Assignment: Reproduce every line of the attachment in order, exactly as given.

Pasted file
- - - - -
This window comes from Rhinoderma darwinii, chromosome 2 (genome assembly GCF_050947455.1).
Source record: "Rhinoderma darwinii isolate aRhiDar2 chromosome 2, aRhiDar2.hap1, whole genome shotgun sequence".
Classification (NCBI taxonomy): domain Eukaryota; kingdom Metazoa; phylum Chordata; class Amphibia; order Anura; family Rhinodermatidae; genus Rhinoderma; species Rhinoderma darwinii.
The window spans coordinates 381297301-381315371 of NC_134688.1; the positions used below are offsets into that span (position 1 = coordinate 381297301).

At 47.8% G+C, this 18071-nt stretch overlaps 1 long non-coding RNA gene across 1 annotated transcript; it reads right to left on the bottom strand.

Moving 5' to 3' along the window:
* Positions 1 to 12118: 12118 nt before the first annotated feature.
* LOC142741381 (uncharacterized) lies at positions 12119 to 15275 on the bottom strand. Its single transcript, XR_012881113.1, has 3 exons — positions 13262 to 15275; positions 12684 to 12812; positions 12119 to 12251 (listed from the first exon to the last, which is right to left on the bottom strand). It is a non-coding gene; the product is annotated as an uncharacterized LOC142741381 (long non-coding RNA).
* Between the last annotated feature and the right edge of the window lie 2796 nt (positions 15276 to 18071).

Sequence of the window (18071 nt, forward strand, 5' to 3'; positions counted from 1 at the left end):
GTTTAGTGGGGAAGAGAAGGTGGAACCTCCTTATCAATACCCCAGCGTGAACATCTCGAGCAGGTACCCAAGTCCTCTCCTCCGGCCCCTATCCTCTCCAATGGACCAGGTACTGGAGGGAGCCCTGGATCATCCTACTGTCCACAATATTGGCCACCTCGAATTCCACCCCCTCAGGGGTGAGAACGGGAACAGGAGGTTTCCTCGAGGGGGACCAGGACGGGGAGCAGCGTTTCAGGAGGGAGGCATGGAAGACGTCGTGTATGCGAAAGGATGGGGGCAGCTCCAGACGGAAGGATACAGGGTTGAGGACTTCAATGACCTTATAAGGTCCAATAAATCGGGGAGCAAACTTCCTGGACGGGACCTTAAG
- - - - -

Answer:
This window comes from Rhinoderma darwinii, chromosome 2 (genome assembly GCF_050947455.1).
Source record: "Rhinoderma darwinii isolate aRhiDar2 chromosome 2, aRhiDar2.hap1, whole genome shotgun sequence".
Classification (NCBI taxonomy): domain Eukaryota; kingdom Metazoa; phylum Chordata; class Amphibia; order Anura; family Rhinodermatidae; genus Rhinoderma; species Rhinoderma darwinii.
The window spans coordinates 381297301-381315371 of NC_134688.1; the positions used below are offsets into that span (position 1 = coordinate 381297301).

At 47.8% G+C, this 18071-nt stretch overlaps 1 long non-coding RNA gene across 1 annotated transcript; it reads right to left on the bottom strand.

Moving 5' to 3' along the window:
* Positions 1 to 12118: 12118 nt before the first annotated feature.
* LOC142741381 (uncharacterized) lies at positions 12119 to 15275 on the bottom strand. Its single transcript, XR_012881113.1, has 3 exons — positions 13262 to 15275; positions 12684 to 12812; positions 12119 to 12251 (listed from the first exon to the last, which is right to left on the bottom strand). It is a non-coding gene; the product is annotated as an uncharacterized LOC142741381 (long non-coding RNA).
* Between the last annotated feature and the right edge of the window lie 2796 nt (positions 15276 to 18071).

Sequence of the window (18071 nt, forward strand, 5' to 3'; positions counted from 1 at the left end):
GTTTAGTGGGGAAGAGAAGGTGGAACCTCCTTATCAATACCCCAGCGTGAACATCTCGAGCAGGTACCCAAGTCCTCTCCTCCGGCCCCTATCCTCTCCAATGGACCAGGTACTGGAGGGAGCCCTGGATCATCCTACTGTCCACAATATTGGCCACCTCGAATTCCACCCCCTCAGGGGTGAGAACGGGAACAGGAGGTTTCCTCGAGGGGGACCAGGACGGGGAGCAGCGTTTCAGGAGGGAGGCATGGAAGACGTCGTGTATGCGAAAGGATGGGGGCAGCTCCAGACGGAAGGATACAGGGTTGAGGACTTCAATGACCTTATAAGGTCCAATAAATCGGGGAGCAAACTTCCTGGACGGGACCTTAAG